Insurance industry is expected to come under the 12 per cent tax slab in the Goods and Services Tax (GST) regime that will be implemented from April 1, 2017. Currently, a service tax of 14 per cent is imposed.
Sources said that insurance services are likely to be out in the 12 per cent slab, even though the industry had sought a slab of 5 per cent or below, this has not been granted. Further, officials said that insurance being a protection/savings product, it is unlikely that 18 per cent rate will be applicable.
Sachin Menon, Partner and Head, Indirect Tax, KPMG explained that while there is no clarity on the rates, he added that there will not be any additional cess applicable on these services. Here, he said insurance will be classified as a service.
At present, apart from the 14 per cent service tax, Krishi Kalyan Cess and Swachh Bharat Cess is also applicable which makes the total service tax applicable to 15 per cent in products like term insurance, unit-linked insurance plan (Ulip) among others. The service tax rate for other products like annuity in case of single premium policies is at 1.5 per cent approximately.
Insurers, however, do not have any clarity on how the new GST tax structure will be implemented. “Different products attract different rates of service tax. If there is one rate proposed for insurance, the question is whether the lower tax structures for products like annuity will continue,” said the chief executive officer of a private life insurance company.
Further, another area of concern whether the same rates of service tax will be applicable for the government-sponsored insurance schemes like the universal health insurance scheme and the Pradhan Mantri Jan Suraksha insurance schemes. “If it is a one-nation, one-rate system, all insurance products including those with focus on financial inclusion will have to be clubbed under one tax slab. We do not know how this will be done,” said the appointed actuary at a mid-size private life insurer.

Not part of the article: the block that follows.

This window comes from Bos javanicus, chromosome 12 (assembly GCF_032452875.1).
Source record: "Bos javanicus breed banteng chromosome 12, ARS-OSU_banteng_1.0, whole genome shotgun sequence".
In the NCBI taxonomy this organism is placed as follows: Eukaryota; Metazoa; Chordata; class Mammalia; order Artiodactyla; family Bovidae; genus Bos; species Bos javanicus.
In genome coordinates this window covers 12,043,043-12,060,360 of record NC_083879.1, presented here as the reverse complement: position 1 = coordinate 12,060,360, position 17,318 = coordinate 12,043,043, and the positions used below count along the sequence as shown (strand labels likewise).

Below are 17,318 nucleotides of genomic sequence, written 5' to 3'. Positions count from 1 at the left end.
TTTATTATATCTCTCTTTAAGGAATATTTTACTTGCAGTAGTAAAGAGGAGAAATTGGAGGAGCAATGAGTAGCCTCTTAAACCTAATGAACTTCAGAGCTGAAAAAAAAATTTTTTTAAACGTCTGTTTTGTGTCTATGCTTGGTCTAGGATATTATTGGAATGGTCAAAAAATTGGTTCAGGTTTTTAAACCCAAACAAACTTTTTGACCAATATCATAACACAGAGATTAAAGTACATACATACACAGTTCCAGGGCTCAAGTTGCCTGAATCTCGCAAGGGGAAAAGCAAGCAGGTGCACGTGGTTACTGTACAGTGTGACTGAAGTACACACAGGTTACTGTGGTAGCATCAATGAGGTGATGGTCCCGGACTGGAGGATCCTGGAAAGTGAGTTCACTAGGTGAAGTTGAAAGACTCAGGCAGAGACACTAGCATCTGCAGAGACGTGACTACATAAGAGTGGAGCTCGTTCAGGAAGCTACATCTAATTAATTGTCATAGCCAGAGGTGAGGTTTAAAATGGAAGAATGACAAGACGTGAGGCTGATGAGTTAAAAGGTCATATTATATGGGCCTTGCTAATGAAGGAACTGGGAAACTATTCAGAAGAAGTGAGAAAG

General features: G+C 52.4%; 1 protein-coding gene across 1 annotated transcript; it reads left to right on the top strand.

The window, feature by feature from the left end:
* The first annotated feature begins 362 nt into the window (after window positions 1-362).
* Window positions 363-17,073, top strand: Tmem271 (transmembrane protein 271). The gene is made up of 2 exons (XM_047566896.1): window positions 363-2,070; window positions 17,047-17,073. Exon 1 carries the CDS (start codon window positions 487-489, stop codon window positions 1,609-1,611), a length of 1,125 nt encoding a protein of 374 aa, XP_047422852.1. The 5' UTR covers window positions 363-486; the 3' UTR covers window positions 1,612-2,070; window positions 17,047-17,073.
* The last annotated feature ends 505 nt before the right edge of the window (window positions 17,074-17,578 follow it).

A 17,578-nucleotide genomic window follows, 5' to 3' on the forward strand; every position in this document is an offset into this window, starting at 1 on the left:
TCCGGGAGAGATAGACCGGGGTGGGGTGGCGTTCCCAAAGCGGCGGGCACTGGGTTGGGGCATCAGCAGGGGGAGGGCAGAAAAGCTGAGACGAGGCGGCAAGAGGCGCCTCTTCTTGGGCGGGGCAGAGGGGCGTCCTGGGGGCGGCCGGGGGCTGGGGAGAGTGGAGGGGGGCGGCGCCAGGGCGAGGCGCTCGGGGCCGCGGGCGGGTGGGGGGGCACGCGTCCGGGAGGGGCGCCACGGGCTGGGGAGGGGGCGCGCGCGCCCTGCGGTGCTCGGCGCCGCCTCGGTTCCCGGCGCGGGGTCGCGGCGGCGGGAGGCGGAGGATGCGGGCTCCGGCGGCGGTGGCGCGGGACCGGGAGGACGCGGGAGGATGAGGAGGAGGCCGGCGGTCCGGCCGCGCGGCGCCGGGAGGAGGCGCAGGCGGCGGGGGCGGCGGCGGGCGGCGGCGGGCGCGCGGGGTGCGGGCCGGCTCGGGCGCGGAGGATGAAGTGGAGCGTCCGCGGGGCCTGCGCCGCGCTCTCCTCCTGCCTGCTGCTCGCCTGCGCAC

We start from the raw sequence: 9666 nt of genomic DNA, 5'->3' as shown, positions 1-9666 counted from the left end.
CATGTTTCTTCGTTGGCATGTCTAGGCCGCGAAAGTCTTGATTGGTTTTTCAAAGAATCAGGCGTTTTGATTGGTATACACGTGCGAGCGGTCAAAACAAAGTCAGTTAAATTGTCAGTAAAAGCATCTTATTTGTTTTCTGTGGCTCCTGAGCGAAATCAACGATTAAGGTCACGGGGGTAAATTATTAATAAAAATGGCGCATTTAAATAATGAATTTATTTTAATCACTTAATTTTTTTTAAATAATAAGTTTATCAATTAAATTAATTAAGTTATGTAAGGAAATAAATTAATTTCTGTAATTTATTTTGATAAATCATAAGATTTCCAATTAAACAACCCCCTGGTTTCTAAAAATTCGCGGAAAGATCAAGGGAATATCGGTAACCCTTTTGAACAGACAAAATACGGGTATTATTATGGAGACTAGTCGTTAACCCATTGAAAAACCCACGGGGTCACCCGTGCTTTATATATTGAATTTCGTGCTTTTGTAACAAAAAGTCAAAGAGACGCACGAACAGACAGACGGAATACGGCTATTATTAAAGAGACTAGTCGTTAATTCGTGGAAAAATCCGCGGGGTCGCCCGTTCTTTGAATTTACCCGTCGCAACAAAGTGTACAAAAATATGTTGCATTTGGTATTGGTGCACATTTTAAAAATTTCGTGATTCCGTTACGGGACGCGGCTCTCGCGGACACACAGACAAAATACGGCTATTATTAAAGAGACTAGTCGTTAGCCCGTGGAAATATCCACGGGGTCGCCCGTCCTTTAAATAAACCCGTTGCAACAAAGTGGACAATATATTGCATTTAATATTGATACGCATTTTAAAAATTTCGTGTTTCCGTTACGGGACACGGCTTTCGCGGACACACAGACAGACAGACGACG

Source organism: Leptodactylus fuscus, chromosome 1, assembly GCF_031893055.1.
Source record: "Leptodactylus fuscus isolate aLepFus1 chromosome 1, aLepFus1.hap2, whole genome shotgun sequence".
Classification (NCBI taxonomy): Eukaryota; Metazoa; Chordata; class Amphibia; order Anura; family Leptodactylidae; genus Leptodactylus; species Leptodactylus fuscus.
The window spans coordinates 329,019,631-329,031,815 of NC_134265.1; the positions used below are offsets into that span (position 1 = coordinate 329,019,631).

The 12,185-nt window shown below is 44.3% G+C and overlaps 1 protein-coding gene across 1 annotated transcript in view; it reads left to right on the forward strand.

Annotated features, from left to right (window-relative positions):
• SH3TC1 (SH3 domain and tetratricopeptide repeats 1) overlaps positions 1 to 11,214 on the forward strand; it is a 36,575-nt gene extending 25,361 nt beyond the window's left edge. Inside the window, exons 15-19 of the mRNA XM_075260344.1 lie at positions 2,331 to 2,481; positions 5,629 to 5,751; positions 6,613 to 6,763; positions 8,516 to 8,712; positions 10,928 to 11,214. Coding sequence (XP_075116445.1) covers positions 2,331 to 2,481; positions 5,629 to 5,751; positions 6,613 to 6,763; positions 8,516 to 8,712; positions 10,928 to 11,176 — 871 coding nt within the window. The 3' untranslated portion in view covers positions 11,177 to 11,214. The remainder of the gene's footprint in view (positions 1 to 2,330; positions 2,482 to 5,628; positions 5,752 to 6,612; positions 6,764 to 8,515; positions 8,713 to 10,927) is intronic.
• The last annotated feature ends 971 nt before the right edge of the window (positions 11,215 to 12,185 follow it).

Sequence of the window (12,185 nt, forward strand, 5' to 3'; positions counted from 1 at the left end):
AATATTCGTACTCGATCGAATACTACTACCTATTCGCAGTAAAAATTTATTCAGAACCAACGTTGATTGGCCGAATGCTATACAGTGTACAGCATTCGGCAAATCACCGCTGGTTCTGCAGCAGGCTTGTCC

In 2014, service tax was made applicable on insurance premiums. Later, in 2015, Finance Minister Arun Jaitley raised the rate of service tax from 12.36 per cent to 14 per cent. Insurance premiums had come under the service tax ambit from 2014 when the government had made changes to the Finance Bill. After this, the service tax impositions were passed on to customers in the form of increased premiums.
This will provide a huge relief to policyholders who pay almost 15 per cent for insurance policies as a part of their total premiums in a year. Hence, if this is reduced to 12 per cent that will be all inclusive, it will mean that insurance premiums will also go down.
Earlier, the insurance industry, especially the largest player Life Insurance Corporation of India (LIC) had expressed their reservations about service tax being imposed on insurance premiums. They wanted insurance premiums to be excluded from the purview of service tax, however their demands were not considered.
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